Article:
Five months ahead of the
presidential election, the U.S. public continue to blame U.S.
economic woes on Former President George W. Bush more than sitting
President Barack Obama who took office over three years ago,
according to a Gallup poll released on Thursday.
About 68 percent of Americans blamed Bush for the nation's economic problems in a great deal or a moderate amount, compared with more than 52 percent ascribed the same level of blame for the bad economy to Obama, virtually the same as last September.
Gallup launched the first "blame assessment" survey in July 2009, six months after Obama took office. At that point, 80 percent and 32 percent of Americans blamed Bush and Obama respectively for the bad economy.
Republicans and Democrats distribute economic blame in different ways. Ninety percent of Democrats blame Bush, in contrast to 19 percent of them who blame Obama. Republicans, however, are more ecumenical in their blame, with 83 percent blaming Obama and 49 percent blaming Bush. Independents are more likely to blame Bush (67 percent) than to blame Obama (51 percent) for the nation's economic problems, a finding that no doubt provides some comfort to the Obama re-election campaign.
Americans continue to name the economy as the most important problem facing the country, and in an election that likely will be defined by a struggling economy, the question of who is responsible for it will weigh heavily in voters' minds, said Frank Newport, Gallup's Editor-in-Chief.
However, it remains to be seen whether Americans are open to further discussion of those issues in the months remaining before the November's presidential election, he said.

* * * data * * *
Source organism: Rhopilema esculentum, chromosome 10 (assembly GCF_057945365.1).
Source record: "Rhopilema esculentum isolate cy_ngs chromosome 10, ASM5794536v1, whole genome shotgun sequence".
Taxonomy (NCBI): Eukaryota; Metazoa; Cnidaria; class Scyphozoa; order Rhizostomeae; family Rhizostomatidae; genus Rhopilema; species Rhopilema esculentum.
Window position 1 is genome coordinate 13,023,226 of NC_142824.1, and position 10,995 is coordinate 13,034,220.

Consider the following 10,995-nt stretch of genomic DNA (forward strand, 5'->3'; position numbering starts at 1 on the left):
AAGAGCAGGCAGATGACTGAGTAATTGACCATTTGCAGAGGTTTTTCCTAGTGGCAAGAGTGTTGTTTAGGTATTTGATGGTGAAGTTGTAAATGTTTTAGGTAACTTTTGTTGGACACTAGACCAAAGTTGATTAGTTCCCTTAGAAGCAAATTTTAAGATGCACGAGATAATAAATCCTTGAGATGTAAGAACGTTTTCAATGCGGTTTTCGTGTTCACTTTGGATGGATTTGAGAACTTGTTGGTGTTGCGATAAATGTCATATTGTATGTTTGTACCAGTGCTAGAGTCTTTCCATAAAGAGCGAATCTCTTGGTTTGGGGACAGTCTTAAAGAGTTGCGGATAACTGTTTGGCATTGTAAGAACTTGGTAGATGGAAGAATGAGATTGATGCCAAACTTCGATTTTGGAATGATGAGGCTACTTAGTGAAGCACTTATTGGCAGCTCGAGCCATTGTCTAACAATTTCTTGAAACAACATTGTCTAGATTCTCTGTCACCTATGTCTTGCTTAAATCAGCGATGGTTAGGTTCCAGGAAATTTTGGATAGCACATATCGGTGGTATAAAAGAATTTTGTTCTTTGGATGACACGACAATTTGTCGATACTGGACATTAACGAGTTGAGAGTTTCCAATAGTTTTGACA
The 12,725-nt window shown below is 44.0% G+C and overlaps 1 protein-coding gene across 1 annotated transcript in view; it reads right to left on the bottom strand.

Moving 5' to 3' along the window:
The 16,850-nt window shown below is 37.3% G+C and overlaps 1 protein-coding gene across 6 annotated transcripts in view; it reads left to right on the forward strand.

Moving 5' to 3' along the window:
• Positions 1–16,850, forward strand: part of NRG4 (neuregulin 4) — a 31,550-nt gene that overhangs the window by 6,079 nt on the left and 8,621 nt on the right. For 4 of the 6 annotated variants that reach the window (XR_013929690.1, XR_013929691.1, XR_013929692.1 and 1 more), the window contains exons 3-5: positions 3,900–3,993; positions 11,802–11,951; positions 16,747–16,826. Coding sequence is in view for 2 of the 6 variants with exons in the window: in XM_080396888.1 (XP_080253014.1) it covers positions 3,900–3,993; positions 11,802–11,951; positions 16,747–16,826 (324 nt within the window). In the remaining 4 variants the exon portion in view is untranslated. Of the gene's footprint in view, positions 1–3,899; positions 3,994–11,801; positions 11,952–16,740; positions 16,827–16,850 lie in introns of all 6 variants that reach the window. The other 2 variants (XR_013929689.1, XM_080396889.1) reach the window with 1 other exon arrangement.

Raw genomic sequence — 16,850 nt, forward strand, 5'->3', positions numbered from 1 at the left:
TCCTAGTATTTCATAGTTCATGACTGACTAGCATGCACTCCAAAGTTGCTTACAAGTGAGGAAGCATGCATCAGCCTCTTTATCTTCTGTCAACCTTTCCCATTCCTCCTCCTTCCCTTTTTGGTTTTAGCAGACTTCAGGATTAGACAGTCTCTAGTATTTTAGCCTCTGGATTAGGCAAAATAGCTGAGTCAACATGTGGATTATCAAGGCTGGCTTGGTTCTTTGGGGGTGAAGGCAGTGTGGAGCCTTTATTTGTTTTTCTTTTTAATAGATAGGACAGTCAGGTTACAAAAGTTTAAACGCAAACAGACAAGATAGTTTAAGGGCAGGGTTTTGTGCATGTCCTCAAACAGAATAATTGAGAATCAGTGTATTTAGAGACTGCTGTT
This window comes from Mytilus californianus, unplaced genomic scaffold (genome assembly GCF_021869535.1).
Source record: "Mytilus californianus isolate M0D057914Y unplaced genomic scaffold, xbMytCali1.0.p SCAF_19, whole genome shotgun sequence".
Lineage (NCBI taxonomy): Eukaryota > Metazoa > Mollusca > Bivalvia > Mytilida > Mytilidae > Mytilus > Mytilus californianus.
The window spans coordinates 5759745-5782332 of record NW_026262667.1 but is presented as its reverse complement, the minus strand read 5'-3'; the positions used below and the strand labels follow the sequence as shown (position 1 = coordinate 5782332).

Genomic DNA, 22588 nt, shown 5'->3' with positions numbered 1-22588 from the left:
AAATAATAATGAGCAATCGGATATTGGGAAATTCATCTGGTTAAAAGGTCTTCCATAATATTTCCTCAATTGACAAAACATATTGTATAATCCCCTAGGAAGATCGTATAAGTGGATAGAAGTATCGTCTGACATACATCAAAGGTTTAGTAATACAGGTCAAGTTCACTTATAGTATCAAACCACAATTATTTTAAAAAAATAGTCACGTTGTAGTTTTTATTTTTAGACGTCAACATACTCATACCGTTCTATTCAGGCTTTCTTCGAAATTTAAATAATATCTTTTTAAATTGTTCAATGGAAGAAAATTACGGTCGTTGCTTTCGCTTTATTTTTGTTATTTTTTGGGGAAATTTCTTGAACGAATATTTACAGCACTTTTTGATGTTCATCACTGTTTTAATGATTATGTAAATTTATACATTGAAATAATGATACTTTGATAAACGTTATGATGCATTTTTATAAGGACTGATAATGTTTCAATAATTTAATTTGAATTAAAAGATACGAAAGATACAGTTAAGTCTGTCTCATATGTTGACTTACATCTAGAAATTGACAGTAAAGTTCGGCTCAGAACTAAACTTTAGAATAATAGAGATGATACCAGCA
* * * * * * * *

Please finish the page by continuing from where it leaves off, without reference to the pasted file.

Another Gallup poll released Wednesday said only 20 percent of Americans are satisfied with the way things are going in the country, a slight decline from recent months.
The economy remains the top issue in the 2012 election. As a result, the incumbent's and the challenger's campaign teams have been warring over who would best lead the U.S. economy. Republican candidate Mitt Romney's campaign claims the successful private- sector background makes Romney much more suited to improve the economy than the incumbent president. Obama's campaign argues that his administration has improved job creation and economic recovery out of an "inherited burden" left behind by Bush administration, trying to deflect blame away from the president.
However, a survey released by ABC News and The Washington Post on Wednesday found that reaction to Obama's economic proposals was 50 percent negative and 43 percent positive, and for Romney's it was 47 percent negative and 37 percent positive.
There are more discouraging signs for the president's reelection bid amid a still-tough economy, particularly when bad news about May's disappointing job creation hit the campaign trail earlier this month.
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